Rock scientists to make map of the world

LONDON Thu Mar 8, 2007 2:43pm EST

A geologic map draped over a Digital Elevation Model (DEM) image in an oblique view of Golden, Colorado. Rock scientists from across the world will start next week to put together the first geological map of earth in a bid to better understand the planet. REUTERS/Colorado Geological Survey/USGS/Handout

A geologic map draped over a Digital Elevation Model (DEM) image in an oblique view of Golden, Colorado. Rock scientists from across the world will start next week to put together the first geological map of earth in a bid to better understand the planet.

Credit: Reuters/Colorado Geological Survey/USGS/Handout

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LONDON (Reuters) - Rock scientists from across the world will start next week to put together the first geological map of earth in a bid to better understand the planet.

The OneGeology project, bringing together scientists from more than 55 countries, will pool national geological survey information and present it on the Internet for all to see rather like Google Earth already does with satellite images.

In doing so it will not only provide people with access to the first detailed images of the ground beneath their feet but also expose the yawning gaps that exist in knowledge.

"The geological data exists. What we are trying to do is unlock it and make it universally available," Ian Jackson of the British Geological Survey told a news conference on Thursday. "It is like piecing together a global jigsaw puzzle."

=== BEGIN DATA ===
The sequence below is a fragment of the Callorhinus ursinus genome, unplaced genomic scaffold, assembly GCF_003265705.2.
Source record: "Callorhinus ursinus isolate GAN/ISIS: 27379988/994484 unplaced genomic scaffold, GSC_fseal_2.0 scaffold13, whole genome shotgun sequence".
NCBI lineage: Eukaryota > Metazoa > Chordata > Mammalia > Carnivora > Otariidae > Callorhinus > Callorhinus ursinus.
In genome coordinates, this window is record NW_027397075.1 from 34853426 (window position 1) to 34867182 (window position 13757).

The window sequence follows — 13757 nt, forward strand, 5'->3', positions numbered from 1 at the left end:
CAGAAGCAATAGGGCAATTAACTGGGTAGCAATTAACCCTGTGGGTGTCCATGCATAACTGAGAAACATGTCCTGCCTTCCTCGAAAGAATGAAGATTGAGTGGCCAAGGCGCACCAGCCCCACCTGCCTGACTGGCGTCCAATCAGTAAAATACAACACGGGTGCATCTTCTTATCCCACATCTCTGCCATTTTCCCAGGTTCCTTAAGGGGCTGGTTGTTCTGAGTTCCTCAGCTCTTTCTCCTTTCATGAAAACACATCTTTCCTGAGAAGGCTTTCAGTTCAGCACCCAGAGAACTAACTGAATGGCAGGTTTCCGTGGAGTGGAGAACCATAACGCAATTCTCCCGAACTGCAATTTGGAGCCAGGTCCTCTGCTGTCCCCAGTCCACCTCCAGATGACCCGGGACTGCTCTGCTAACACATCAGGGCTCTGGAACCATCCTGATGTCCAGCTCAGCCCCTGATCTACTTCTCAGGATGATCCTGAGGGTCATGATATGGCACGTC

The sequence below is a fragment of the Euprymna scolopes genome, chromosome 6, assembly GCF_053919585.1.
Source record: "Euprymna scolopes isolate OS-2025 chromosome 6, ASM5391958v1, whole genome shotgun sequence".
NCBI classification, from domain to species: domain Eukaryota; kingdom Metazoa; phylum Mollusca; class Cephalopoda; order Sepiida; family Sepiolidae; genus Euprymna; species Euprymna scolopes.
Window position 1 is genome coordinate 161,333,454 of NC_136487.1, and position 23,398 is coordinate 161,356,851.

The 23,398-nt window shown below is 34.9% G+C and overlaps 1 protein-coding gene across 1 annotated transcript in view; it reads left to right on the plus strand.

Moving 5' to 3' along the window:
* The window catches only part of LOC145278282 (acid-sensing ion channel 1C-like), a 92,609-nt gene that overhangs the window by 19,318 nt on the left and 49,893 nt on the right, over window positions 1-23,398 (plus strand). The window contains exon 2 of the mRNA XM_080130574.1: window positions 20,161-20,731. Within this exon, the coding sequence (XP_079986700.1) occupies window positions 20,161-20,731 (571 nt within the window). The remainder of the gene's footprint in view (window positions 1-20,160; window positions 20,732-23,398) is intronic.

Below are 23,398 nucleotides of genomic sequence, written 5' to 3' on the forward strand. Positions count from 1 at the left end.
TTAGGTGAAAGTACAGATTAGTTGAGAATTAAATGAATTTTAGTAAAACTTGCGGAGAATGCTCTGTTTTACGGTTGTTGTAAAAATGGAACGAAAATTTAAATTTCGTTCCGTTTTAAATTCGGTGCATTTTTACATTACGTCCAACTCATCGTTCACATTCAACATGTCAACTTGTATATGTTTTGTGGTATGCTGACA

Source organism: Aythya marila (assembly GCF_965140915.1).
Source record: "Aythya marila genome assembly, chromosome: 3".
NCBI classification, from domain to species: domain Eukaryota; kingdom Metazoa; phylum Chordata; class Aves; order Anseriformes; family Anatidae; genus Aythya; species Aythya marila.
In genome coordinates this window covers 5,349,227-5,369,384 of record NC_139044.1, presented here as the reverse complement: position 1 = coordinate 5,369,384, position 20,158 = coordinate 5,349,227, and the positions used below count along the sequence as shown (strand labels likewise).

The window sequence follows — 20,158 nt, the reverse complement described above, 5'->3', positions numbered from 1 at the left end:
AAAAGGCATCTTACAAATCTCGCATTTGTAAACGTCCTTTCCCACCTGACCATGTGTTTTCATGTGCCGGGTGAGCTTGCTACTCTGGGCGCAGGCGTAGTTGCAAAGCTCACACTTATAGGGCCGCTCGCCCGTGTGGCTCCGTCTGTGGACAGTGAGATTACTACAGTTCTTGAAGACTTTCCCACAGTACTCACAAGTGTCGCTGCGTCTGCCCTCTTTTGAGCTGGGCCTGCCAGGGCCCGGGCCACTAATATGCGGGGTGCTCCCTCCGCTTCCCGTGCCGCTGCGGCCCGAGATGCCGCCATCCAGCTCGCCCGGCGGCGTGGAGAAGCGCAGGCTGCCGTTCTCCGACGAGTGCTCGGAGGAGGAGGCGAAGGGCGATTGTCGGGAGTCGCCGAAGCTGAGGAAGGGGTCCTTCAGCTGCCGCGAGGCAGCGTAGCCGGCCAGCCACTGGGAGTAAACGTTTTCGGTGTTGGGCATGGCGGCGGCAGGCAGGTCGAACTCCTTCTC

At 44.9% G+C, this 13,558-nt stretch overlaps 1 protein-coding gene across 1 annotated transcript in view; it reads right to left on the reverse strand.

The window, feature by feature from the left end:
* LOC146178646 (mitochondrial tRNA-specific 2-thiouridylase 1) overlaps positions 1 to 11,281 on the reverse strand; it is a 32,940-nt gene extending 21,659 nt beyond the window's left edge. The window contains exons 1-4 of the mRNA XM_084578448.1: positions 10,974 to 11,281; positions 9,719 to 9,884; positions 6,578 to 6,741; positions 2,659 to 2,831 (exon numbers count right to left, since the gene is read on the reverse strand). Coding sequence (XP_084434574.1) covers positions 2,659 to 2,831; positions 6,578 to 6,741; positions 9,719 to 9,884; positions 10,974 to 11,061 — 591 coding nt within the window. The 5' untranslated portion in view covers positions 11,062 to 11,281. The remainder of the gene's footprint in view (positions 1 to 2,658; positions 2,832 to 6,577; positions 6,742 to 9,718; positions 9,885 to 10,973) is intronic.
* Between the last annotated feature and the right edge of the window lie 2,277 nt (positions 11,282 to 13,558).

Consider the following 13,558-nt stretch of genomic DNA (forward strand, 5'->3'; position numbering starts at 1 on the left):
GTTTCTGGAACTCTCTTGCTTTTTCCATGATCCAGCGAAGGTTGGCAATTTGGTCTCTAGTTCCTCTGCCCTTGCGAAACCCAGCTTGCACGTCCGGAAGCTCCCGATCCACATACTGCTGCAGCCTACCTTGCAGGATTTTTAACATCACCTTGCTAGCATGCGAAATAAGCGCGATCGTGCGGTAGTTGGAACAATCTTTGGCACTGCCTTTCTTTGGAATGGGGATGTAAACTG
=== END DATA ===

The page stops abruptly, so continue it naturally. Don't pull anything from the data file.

"We believe that increasing the availability of geological data will increase our knowledge of environmental factors that affect human health and welfare," he added.

One aim will be to start to identify deep geological structures that might be used for the safe long-term storage of the main greenhouse gas carbon dioxide produced from burning fossil fuels to generate electricity.

Many scientists and politicians believe that Carbon Capture and Storage is one of the key tools in the battle against global warming.

But Jackson said OneGeology could also help spot potential problems before they flared into conflict given that geology was no respecter of national boundaries.

"If someone is extracting water from one side of a geological structure that crosses a political boundary while on the other side someone is polluting it, that is a problem," he said. "Knowing the structure crosses that border can pre-empt that."

The project, which was not even a proposal a year ago, is due to start producing results by mid-2008 and grow steadily from there as more countries start to pool data that they already hold and start to fill in the gaps.

One of the troubles is that while the data exists nationally, much is held in formats that are not compatible, so the project will convert the information into the new GeoSciML universal geological language.

"The need is to make the data available and to make it harmonious," said Jackson. "The biggest barrier to information is not its cost, it is knowing that it exists and where it is."

The project will start at a meeting in southern Britain's coastal resort of Brighton from March 12-16. Details can be found at www.onegeology.org.

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